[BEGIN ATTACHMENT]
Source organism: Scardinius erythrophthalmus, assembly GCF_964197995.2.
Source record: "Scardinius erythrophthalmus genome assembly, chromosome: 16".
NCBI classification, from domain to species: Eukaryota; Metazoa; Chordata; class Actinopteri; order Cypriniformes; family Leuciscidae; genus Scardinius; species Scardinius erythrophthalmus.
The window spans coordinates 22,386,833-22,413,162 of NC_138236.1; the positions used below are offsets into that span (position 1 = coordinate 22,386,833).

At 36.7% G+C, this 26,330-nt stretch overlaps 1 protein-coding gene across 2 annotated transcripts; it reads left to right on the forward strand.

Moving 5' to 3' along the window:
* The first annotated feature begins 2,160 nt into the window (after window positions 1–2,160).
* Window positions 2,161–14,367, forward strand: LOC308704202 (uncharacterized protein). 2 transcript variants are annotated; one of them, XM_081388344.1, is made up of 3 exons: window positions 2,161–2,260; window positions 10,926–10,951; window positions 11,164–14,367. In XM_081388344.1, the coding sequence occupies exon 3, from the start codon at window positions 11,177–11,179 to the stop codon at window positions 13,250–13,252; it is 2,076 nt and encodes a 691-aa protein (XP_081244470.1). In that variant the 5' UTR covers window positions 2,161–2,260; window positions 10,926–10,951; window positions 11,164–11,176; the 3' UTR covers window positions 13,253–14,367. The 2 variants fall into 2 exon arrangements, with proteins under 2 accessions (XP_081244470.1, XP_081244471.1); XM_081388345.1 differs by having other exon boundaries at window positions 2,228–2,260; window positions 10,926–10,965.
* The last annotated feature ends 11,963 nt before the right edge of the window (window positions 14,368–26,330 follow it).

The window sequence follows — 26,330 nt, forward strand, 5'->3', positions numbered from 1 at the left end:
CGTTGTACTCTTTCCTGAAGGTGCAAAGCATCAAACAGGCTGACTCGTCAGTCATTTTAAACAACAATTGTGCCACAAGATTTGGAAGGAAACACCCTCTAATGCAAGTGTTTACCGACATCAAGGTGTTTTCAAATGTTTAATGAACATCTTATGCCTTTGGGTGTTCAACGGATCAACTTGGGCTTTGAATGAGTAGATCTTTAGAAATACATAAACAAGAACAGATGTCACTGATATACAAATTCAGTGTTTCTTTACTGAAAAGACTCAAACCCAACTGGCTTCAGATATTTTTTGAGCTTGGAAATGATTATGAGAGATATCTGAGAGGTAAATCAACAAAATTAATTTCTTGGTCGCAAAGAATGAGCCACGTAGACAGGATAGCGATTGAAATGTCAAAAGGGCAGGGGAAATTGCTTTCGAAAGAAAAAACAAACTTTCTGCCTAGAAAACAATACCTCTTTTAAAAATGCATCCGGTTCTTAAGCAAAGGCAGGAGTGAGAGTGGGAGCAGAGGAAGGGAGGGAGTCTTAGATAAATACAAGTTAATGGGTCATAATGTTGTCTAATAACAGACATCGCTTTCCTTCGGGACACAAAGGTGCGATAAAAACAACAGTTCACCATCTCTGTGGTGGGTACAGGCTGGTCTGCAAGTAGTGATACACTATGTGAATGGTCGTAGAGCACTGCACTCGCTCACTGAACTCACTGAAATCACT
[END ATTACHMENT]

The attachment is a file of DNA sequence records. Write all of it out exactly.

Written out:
Source organism: Scardinius erythrophthalmus, assembly GCF_964197995.2.
Source record: "Scardinius erythrophthalmus genome assembly, chromosome: 16".
NCBI classification, from domain to species: Eukaryota; Metazoa; Chordata; class Actinopteri; order Cypriniformes; family Leuciscidae; genus Scardinius; species Scardinius erythrophthalmus.
The window spans coordinates 22,386,833-22,413,162 of NC_138236.1; the positions used below are offsets into that span (position 1 = coordinate 22,386,833).

At 36.7% G+C, this 26,330-nt stretch overlaps 1 protein-coding gene across 2 annotated transcripts; it reads left to right on the forward strand.

Moving 5' to 3' along the window:
* The first annotated feature begins 2,160 nt into the window (after window positions 1–2,160).
* Window positions 2,161–14,367, forward strand: LOC308704202 (uncharacterized protein). 2 transcript variants are annotated; one of them, XM_081388344.1, is made up of 3 exons: window positions 2,161–2,260; window positions 10,926–10,951; window positions 11,164–14,367. In XM_081388344.1, the coding sequence occupies exon 3, from the start codon at window positions 11,177–11,179 to the stop codon at window positions 13,250–13,252; it is 2,076 nt and encodes a 691-aa protein (XP_081244470.1). In that variant the 5' UTR covers window positions 2,161–2,260; window positions 10,926–10,951; window positions 11,164–11,176; the 3' UTR covers window positions 13,253–14,367. The 2 variants fall into 2 exon arrangements, with proteins under 2 accessions (XP_081244470.1, XP_081244471.1); XM_081388345.1 differs by having other exon boundaries at window positions 2,228–2,260; window positions 10,926–10,965.
* The last annotated feature ends 11,963 nt before the right edge of the window (window positions 14,368–26,330 follow it).

The window sequence follows — 26,330 nt, forward strand, 5'->3', positions numbered from 1 at the left end:
CGTTGTACTCTTTCCTGAAGGTGCAAAGCATCAAACAGGCTGACTCGTCAGTCATTTTAAACAACAATTGTGCCACAAGATTTGGAAGGAAACACCCTCTAATGCAAGTGTTTACCGACATCAAGGTGTTTTCAAATGTTTAATGAACATCTTATGCCTTTGGGTGTTCAACGGATCAACTTGGGCTTTGAATGAGTAGATCTTTAGAAATACATAAACAAGAACAGATGTCACTGATATACAAATTCAGTGTTTCTTTACTGAAAAGACTCAAACCCAACTGGCTTCAGATATTTTTTGAGCTTGGAAATGATTATGAGAGATATCTGAGAGGTAAATCAACAAAATTAATTTCTTGGTCGCAAAGAATGAGCCACGTAGACAGGATAGCGATTGAAATGTCAAAAGGGCAGGGGAAATTGCTTTCGAAAGAAAAAACAAACTTTCTGCCTAGAAAACAATACCTCTTTTAAAAATGCATCCGGTTCTTAAGCAAAGGCAGGAGTGAGAGTGGGAGCAGAGGAAGGGAGGGAGTCTTAGATAAATACAAGTTAATGGGTCATAATGTTGTCTAATAACAGACATCGCTTTCCTTCGGGACACAAAGGTGCGATAAAAACAACAGTTCACCATCTCTGTGGTGGGTACAGGCTGGTCTGCAAGTAGTGATACACTATGTGAATGGTCGTAGAGCACTGCACTCGCTCACTGAACTCACTGAAATCACT